VIFF ’15: ‘O, Brazen Age’ – one of the best Canadian films of 2015

O, Brazen Age
Written and Directed by Alexander Carson
Canada, 2015

O, Brazen Age is one of those films that requires a secondary viewing. An intriguing blend of narrative, literature, self-reflection, and friendship, all bound together with a loose, silver cord of time, it’s an incredibly unique, personal debut feature from Alexander Carson.

The loose plot is stitched together around a group of artists, old friends who shift in and out of each other’s lives. Jealousy, depression, lust, ennui; each person struggles with their own tenuous grasp on life, and the film reveals the various hearts beating within the group in a nonlinear fashion, overlapping vignettes like Venn diagrams.  With five major sections, themselves reminiscent of poems torn apart and reassembled:

i. O Wonder

ii. And when the night darkens the streets

iii. Rather like a dream

iv. Take it to the limit

v. Forever strangers

The vignettes are not just shown to the audience, but are sometimes stories within the story, as characters trade anecdotes, fictionalized stories of their lives, poems, and memories. Rather than present a single narrative tying them all together, the film allows the strands to separate, as the focus falls on, by turn, a past lover, a poem, an art exhibit, breaking into the present and back into the past with relative ease. Two friends give a ride to a pregnant girl who claims there was no father; a man burns with jealousy at his wife’s ex-boyfriend, a Romantic shares his empty experiences of failed love, but is he “a man without love…or a man without a lover?”; another chronicles his life and those of others in photos, meant for an art installation never seen. Like any group of friends that have known each other for too long, it’s in a constant flux as emotions rise and fall, a constant state of dismantle/repair.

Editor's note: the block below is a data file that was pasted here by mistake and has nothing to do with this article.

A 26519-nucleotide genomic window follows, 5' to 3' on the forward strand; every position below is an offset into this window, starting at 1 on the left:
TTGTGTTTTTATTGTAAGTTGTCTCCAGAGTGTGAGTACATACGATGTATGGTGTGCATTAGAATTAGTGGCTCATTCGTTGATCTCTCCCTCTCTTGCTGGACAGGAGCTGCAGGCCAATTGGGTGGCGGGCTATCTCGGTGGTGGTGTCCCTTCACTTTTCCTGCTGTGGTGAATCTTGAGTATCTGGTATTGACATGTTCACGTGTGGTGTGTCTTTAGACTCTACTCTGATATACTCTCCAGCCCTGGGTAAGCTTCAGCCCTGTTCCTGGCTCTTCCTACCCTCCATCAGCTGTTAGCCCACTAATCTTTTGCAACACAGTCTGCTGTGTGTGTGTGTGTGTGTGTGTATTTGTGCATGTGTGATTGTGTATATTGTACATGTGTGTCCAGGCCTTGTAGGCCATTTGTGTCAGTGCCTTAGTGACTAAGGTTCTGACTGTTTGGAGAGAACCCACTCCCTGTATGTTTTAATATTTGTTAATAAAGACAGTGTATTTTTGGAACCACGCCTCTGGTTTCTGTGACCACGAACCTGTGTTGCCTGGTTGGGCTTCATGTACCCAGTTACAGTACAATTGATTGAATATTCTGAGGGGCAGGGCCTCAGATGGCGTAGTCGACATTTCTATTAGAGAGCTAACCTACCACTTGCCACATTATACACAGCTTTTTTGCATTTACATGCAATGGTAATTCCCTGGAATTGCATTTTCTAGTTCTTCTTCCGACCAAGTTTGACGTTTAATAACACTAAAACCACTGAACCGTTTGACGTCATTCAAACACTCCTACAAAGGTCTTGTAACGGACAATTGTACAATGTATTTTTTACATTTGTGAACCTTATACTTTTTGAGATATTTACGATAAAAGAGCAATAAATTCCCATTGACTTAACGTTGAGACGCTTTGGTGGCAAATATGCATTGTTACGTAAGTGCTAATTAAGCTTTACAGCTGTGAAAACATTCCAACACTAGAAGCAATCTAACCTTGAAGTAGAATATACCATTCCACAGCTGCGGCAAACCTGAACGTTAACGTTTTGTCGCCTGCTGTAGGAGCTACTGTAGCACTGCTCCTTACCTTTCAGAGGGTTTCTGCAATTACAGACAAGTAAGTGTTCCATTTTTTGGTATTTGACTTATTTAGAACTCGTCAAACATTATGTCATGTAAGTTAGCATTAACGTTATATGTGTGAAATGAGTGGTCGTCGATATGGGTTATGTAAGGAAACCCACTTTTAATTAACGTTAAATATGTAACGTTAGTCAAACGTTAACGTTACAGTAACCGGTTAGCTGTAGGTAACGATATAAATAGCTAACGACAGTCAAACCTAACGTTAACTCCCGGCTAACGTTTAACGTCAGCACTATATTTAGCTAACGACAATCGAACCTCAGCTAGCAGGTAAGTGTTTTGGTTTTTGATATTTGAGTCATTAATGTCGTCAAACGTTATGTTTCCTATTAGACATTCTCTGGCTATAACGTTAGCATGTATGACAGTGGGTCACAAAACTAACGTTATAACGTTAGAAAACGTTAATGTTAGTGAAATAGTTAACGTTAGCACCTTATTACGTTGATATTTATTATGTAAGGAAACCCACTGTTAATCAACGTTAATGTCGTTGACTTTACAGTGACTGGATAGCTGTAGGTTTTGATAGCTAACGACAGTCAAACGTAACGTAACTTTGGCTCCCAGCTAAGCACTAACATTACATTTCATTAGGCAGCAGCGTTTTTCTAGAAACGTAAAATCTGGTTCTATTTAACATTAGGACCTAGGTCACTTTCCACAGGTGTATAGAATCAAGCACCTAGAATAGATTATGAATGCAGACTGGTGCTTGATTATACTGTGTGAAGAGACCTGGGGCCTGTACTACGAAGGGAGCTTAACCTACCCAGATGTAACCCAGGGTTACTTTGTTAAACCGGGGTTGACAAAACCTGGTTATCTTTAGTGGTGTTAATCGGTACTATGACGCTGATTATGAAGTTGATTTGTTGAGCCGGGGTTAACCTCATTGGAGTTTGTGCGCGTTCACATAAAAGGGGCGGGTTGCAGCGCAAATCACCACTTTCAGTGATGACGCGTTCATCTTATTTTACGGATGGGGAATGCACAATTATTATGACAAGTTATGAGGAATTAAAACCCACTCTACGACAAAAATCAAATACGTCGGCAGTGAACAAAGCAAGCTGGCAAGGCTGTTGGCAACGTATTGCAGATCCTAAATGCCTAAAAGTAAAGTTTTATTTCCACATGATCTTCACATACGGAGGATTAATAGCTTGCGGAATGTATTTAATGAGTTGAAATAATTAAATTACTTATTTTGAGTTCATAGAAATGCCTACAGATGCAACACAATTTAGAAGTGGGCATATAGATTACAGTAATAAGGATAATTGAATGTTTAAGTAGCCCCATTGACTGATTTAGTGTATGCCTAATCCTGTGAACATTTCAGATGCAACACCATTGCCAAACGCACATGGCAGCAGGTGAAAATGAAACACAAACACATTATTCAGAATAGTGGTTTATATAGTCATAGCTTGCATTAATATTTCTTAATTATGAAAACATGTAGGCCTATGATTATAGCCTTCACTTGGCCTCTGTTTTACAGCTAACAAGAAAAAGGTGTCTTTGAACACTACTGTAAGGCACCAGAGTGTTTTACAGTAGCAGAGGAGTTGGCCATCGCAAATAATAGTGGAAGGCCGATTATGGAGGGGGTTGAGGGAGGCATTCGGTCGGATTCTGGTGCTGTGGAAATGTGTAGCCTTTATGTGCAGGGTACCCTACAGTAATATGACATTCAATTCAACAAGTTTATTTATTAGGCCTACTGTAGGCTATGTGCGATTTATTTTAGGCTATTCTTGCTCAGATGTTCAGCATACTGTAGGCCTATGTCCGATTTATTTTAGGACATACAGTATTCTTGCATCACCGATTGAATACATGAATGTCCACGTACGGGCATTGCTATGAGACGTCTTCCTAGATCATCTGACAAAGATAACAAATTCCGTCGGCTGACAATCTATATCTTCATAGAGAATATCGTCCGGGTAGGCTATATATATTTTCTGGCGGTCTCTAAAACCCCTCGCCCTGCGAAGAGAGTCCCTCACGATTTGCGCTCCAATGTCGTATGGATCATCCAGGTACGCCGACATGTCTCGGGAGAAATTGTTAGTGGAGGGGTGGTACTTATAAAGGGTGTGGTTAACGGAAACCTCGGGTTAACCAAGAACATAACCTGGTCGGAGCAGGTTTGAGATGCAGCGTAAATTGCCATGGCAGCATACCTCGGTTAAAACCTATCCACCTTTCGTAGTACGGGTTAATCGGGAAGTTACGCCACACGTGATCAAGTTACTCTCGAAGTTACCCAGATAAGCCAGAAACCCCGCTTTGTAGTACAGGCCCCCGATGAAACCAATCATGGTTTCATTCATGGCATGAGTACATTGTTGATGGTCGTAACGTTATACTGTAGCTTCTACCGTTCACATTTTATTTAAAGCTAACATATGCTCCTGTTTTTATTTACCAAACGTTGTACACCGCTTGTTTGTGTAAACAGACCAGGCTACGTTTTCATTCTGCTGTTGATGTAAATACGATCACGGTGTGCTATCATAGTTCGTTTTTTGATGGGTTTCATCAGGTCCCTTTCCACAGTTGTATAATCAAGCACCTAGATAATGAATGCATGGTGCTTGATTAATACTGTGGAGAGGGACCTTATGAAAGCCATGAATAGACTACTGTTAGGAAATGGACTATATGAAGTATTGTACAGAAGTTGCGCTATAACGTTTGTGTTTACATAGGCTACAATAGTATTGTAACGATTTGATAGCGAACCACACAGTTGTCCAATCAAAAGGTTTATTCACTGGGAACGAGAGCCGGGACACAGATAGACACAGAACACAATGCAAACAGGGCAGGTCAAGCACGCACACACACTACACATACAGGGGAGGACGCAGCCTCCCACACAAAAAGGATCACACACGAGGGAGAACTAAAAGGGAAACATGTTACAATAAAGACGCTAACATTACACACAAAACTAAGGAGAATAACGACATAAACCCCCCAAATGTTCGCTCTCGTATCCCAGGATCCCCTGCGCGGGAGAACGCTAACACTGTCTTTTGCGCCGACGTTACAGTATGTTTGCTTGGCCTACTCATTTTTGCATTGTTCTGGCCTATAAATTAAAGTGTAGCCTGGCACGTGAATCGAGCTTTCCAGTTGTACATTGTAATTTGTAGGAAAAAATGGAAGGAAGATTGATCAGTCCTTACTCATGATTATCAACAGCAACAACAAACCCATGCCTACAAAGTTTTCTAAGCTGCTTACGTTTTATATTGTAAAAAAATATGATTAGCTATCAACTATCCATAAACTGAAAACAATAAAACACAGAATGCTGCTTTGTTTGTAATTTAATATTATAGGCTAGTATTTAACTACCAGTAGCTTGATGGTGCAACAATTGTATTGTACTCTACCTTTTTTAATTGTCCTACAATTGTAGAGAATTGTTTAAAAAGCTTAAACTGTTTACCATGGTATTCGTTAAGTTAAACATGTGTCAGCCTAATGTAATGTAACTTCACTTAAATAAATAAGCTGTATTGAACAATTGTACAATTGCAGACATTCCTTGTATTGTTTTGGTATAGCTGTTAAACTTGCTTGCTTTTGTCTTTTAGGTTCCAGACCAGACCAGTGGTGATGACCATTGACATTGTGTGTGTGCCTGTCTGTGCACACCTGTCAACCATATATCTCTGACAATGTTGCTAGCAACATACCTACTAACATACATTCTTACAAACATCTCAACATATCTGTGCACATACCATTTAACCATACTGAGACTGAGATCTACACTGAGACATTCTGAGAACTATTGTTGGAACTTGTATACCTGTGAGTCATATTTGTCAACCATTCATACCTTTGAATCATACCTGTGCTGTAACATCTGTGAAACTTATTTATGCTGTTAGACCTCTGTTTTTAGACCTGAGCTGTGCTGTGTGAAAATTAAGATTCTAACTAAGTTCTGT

O brazen age_laundry

The dialogue and acting have an odd feeling, almost as if the actors are at times pretending to be nonactors, mirrored in dialogue like “I can’t face the world in character anymore.” We see them at their most vulnerable, and at both their genuine selves and when they’re distorted in manipulation. What are they searching for in their lives? Where are they hoping to find meaning; love, God, money, vocation? Fractured faith suspended like gossamer threads through the words and minds of these friends, shining through on lines like “snow on her head like a broken Eucharist” and ” faith itself is something that can exist, be seen, and shared visually.” This is in many ways a generational cry into the wilderness. Except instead of limiting itself to one generation, it crawls and cuts across them, both visually and audibly. Scenes suddenly jump between crisp digital aesthetic (shot with a RED camera) to hazy, days-past in Super 16mm, or from standard shot reverse shot into a montage of diegetic photographs, winding up and slowing down time as needed (“Time…you remember time?”) Bits and snippets of poetry, literature, and Shakespeare are quoted in passing, without reference points, until the lines are blurred and it’s unsure which is original and which is quoted. A subtle score by Menalon undergirds the whole, often settling into a soft jazz to match the atmosphere on the screen.

O Brazen Age_Dentist

Brimming with voice overs, sometimes a sign announcing the death knell for a film unsure of itself visually,  O, Brazen Age manages to heavily rely on its literary components while retaining a unique cinematic voice and attention to form. Rather than running parallel to each other, the literary and cinematic are entwined, feeding off of each other.  Handfuls of emotionally devastating montages, replete with a soundtrack from Destroyer, connect new themes and ties between people in gorgeous cinematography and photographs.

O, Brazen Age is an intensely personal film; it feels like it belongs to Alexander Carson and his friends’ lives. Imbuing the mundane with a certain sense of magic, reaching out for meaning as if in a submerged life, gasping for air. At times pushing towards abstraction, but stepping back at the last minute, it’s a film which addresses the universal through specifics, using Carson’s personal touch as a conduit for its audience to enter. A contemplative joy-ride collage of cinema and literature, O, Brazen Age is one of the best Canadian films at VIFF.

The Vancouver International Film Festival takes place from September 24 – October 9, 2015. Visit the official website for more information.

VIFF 2015

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